Laura Kicey: Lonelyhearths and Living Rooms

All photos in this post are © Laura Kicey. Please do not repost without permission and a credit.

“I take the things I see in these places out of their realm and ask the viewer to see what has been overlooked. I prefer to use what I encounter in raw form, creating visual order by giving new context to what I have singled out.”

–Photographer Laura Kicey

Laura Kicey and I both joined the now-thriving shutterbug site Flickr aeons ago when it was still in beta, and Laura hit the ground running. She’s been uploading all manner of strange beauty captured with her camera –from off-kilter self-portraits to innovative “Construct” collage work to ongoing documentation of an abandoned asbestos factory— for several years now. Laura’s also a terrific memoirist, so living vicariously through her stealthy, sometimes dangerous adventures is quite the visceral thrill.

She says “my goal for every image is to build an experience that invokes all the senses as intensely as I witnessed,” and with her astute attention to texture, gradations of color, and composition, she succeeds. Really, the only thing missing is Smell-O-Vision.  (Scratch n’ sniff truck-stop motel charnel, anyone?)

Her portraits of derelict, hollow houses remind me again and again of the creeping, wistful quality of certain passages from House of Leaves by Mark Z. Danielewski, or the long, lonely, thriving takes in a Tarkovsky film.

Living Rooms, a series of her photographs of abandoned home interiors, will be showing through the month of January at Café Estelle in Philadelphia. Locals who stop by Laura’s reception today (Friday) between 6 and 9pm will get a chance to meet the flame-haired swashbuckler in person. Pass on a fist-bump from her old chum Theremina, won’t you?

Click below for more haunting images.

All images © Laura Kicey

11 Responses to “Laura Kicey: Lonelyhearths and Living Rooms”

  1. Skerror Says:

    Oh man, can you imagine if Tarkovsky had made it a few more years and directed “House of Leaves”? Sheeeit, looking at these is making me nostalgic for something I know will never exist.

    Wonder how long he would’ve shot the Navidson guy riding his bike in the darkness…

  2. R. Says:

    These are just simply amazing.

  3. Tanya Says:

    Yes, oh YES, definitely YES! (I sound like a Kate Bush song here). This is diviiiiiiiine. This is some of the most beautiful architectural-ish photography I’ve seen in aeons. Thanks, Mer. It’s truly inspiring.

    You also reminded me that I need to contact my friend S. Grabowska, about her photo series that I showed you a while back, the architectural rubble setting the stage for human form. Maybe she has new stuff that I can send over Coilhouse way.

    I agree with the Tarkovsky comparison. I penned some thoughts about his interiors, a while back, after seeing “Zerkalo.” I have some YouTube clips up on my post.

  4. Slackety Pants Says:

    Oh… my… god… Those photos made me sigh wistfully. Thank you! What beautiful work!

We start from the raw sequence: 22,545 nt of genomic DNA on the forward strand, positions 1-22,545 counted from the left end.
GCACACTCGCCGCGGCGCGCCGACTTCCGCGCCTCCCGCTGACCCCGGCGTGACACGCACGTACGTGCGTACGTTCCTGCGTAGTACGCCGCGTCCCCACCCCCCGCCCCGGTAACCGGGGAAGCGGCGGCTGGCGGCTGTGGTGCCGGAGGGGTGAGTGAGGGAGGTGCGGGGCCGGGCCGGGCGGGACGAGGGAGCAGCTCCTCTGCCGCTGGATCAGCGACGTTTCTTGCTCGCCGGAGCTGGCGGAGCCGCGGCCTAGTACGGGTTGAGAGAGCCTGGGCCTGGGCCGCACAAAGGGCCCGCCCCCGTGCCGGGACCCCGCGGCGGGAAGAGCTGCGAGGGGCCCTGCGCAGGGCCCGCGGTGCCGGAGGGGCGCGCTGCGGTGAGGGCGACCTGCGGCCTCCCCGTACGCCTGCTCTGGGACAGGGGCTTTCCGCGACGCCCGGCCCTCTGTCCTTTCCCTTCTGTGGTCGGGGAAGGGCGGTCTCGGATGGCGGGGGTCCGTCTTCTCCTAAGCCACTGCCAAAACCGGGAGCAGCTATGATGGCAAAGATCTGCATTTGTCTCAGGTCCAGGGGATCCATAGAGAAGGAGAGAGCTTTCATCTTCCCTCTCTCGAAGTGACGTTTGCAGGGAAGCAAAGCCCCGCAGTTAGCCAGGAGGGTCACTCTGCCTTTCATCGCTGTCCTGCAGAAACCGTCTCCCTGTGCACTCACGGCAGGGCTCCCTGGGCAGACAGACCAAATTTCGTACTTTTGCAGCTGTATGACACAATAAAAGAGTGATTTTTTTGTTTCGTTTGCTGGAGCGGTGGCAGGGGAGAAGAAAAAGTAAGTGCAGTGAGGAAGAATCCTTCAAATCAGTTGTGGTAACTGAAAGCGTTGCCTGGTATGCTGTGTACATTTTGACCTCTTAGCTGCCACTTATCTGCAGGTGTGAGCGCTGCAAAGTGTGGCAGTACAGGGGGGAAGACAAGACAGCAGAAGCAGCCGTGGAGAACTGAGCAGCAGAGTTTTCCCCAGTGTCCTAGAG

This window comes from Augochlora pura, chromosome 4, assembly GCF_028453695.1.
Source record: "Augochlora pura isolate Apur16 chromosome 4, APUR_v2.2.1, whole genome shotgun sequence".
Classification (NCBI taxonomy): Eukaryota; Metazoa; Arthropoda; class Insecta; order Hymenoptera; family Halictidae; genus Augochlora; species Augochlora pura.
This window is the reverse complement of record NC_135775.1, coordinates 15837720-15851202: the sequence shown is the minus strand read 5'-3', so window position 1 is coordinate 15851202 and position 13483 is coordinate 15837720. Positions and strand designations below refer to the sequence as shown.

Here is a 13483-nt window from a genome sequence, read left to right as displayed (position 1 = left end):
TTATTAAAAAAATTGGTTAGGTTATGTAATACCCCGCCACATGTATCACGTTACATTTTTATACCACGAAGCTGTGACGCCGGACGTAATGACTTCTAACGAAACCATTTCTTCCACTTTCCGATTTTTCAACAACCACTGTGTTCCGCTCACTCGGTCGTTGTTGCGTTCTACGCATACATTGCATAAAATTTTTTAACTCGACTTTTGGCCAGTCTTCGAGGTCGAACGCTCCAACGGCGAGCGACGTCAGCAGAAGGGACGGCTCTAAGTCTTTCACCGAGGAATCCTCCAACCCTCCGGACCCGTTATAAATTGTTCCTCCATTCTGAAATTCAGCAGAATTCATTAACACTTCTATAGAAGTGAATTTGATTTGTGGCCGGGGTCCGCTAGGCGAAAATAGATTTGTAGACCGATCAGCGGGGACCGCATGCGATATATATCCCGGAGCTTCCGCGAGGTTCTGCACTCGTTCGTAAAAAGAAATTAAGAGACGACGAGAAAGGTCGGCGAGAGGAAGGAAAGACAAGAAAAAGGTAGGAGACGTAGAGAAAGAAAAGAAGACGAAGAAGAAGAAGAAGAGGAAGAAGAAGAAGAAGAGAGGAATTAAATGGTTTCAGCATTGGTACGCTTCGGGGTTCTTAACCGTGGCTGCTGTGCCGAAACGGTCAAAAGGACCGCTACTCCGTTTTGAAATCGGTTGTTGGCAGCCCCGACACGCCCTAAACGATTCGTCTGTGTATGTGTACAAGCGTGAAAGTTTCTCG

You’re amazing, Mer.

    S. Pants

  5. Io Says:

    These are fantastic! I especially love the dreamy quality of the first two shots after the jump.

    Living in the South, there are tons of abandoned homes here. In fact, within a 2 mile radius of where I live, I’ve discovered at least 15 back in the woods or just off the road and begun exploring and photographing them (though not as artistically as this).

    Most are 1920’s- style shotgun homes, but a few were mansions built sometime during the 1800’s as evidenced by the lack of electrical outlets and fireplaces in every room. In some, there are old suits hanging from the walls, Sear’s catalogs from the 1930’s, suitcases — it’s amazing.

    Sadly, a few have become crack houses (like the one Aaron Hawks shot me and Kellie Laplegua in — the last place you want to be naked) and are dangerous for reasons other than rotting floors, but others make you feel as though you’ve been transported through time.

  6. Tequila Says:

    Love these…especially that last one. All very dreamlike but so comforting and fun. One wants to LIVE there not just visit…

    @Io…that reminds me of a few places in Mexico. Only people still lived in the places…it was a strange mix of the very old, bits of new, and just a look of lived in decay. It was beautiful to see…very much an organized chaos. You see the same in parts of South America too.

    I saw bits of that shoot you and Kellie did…great stuff. The houses looked amazing!

  7. CamyLuna Says:

    Beautiful. I’ve always thought that abandoned places lead secret lives. Her pictures prove it.

  8. Jerem Morrow Says:

    Very nice!

    p.s. I never wanna see the words “scratch n’ sniff” and “truck stop” used in tandem, again.


  9. Io Says:

    Tequila: I’d especially love to see those places in South America, as I love the idea of the old juxtaposed against the new as seen through a different cultural lenses.

    Some great photographer out there just needs to travel the world photographing abandoned homes — from the Southern US to Chernobyl.

  10. rickie Says:

    i love these type of photos, these type of areas. i always feel a need to take pictures of things like this, but my photos are always discarded by others because they aren’t happy portraits of people.

  11. Lauren P. Says:

    I love these so much. I have been putting House of Leaves into image search images trying to get images to give me more inspiration so that I can make a sculpture series based on the book House of Leaves. These photographs are truly inspiring!